It is clear that there are some parallels between the persecution endured by the Church under the Nazi Regime and the present “alarming and serious matter” protested by last Sunday’s Bishops’ letters. There could be more analogous threats in the future. For example, there is a possibility that the abortion of medically defective babies and the denial of some forms of medical care to the elderly might eventually become mandatory, under the law. Forced Euthanasia for certain conditions might also become compulsory.

Another parallel is that the Nazi government began their persecution with the breaching of the Reichskonkordat agreement between the regime and the Church. Our government now plans to break the solemn concordat which they have with the Church, namely the Bill of Rights, which is an agreement to grant religious freedom to all, especially to every church. A solemn agreement is a solemn agreement! The Church now asks our President exactly what it requested from the Führer of the Third Reich, namely to abide by the solemn agreement of the Bill of Rights and not to embark on the road to religious persecution.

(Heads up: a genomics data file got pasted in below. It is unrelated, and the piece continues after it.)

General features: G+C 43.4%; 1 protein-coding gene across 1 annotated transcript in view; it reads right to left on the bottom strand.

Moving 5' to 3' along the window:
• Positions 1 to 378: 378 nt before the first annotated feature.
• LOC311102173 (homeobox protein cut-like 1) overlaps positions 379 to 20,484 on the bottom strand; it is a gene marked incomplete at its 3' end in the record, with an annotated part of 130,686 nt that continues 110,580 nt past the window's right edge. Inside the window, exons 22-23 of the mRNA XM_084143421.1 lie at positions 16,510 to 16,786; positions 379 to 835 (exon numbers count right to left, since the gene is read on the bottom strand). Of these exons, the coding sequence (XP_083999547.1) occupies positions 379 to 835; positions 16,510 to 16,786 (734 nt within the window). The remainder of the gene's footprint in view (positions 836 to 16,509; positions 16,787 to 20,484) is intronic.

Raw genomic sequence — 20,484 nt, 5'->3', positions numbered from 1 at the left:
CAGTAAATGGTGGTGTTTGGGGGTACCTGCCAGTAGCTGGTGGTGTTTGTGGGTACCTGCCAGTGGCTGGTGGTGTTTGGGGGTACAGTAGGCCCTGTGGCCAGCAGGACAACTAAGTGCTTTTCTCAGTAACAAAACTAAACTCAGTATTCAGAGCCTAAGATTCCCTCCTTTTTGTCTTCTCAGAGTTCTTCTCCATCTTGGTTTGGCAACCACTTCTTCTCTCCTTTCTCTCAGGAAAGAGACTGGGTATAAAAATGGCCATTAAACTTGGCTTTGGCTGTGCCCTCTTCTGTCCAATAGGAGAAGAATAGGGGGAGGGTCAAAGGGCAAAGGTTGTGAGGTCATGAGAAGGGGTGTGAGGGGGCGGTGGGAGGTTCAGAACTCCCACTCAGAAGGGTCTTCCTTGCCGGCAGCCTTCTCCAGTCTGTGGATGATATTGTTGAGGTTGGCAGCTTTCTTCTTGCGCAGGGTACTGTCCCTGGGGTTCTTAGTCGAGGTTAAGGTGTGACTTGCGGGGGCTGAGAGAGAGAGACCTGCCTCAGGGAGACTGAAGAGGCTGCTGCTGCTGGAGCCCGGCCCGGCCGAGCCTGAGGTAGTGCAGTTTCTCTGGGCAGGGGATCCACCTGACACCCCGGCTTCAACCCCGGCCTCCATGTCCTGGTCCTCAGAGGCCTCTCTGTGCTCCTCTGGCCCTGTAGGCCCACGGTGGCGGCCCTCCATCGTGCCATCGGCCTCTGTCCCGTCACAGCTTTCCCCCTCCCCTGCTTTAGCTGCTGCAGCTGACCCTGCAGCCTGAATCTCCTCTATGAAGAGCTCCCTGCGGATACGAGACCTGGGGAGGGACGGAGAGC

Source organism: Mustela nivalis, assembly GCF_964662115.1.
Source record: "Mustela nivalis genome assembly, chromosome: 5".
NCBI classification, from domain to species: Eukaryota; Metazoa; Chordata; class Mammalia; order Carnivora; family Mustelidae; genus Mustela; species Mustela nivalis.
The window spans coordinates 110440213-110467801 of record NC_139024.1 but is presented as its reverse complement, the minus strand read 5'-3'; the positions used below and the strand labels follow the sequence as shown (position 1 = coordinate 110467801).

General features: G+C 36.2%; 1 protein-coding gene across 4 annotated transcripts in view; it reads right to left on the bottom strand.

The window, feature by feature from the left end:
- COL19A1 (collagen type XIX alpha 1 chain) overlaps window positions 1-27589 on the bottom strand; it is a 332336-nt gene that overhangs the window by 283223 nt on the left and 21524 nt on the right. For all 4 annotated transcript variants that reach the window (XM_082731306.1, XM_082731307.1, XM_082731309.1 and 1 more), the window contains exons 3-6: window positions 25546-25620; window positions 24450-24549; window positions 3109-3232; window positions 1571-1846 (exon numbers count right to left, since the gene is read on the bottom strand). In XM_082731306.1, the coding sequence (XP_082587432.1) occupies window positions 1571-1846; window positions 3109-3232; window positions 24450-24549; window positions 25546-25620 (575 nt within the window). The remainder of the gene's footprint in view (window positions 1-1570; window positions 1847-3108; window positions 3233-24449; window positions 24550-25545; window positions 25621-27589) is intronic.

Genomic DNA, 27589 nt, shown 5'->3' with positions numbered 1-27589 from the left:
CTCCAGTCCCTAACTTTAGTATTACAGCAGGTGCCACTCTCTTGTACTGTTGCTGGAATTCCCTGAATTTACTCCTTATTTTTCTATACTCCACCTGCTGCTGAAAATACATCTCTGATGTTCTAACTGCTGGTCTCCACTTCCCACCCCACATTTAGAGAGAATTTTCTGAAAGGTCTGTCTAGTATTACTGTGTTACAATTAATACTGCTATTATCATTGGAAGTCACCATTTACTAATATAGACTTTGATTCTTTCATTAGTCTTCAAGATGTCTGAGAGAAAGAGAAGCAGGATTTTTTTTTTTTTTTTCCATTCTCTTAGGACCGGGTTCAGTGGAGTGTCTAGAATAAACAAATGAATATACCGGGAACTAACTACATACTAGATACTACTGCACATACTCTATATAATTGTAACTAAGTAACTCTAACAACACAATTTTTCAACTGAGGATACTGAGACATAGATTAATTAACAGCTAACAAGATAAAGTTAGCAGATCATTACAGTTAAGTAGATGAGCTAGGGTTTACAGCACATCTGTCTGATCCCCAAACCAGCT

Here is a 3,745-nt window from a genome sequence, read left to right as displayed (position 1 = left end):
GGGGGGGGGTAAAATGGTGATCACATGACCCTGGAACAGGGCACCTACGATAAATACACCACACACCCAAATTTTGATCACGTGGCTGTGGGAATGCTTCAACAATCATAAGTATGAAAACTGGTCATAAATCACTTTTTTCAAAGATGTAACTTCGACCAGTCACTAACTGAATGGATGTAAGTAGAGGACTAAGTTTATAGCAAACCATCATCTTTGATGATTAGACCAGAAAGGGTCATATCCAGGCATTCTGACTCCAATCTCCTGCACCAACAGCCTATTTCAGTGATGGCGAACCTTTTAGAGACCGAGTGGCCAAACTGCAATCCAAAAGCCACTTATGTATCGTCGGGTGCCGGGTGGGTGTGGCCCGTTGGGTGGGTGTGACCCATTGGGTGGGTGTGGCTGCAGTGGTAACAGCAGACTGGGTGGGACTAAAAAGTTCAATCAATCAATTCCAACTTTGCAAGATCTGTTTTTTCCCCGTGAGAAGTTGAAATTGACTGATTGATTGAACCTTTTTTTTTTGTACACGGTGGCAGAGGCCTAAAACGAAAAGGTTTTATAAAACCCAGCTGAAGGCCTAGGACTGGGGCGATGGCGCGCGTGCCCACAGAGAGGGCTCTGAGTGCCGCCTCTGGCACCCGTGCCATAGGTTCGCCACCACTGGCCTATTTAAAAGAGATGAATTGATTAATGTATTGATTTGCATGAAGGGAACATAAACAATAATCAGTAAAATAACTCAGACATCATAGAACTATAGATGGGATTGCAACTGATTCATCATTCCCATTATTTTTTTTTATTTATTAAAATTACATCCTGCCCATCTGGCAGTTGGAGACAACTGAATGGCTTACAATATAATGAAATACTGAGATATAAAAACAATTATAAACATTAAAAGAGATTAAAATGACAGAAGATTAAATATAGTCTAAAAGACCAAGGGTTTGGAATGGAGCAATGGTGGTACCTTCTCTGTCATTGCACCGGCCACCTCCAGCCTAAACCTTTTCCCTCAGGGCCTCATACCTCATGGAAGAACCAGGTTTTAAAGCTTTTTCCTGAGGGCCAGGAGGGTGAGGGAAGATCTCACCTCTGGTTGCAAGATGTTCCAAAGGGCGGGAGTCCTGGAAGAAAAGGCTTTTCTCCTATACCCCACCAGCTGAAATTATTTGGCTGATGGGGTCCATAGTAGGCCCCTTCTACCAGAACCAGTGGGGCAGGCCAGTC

We are not suggesting or implying that the motivations of the employees of the Dept. HHS are in any manner similar to those that motivated the policies implemented in Nazi Germany during the 1930s and 1940s. These employees are certainly well-intentioned, and seeking the best for our country. Unfortunately what they plan to implement has the effect of forcing Catholics to act in a manner which violates their religious beliefs and consciences, and hence is a violation of their Civil Rights under the Constitution. This clearly constitutes a type of persecution of our religion. The plan must either be rescinded or be modified to avoid this infringement of Religious Liberties.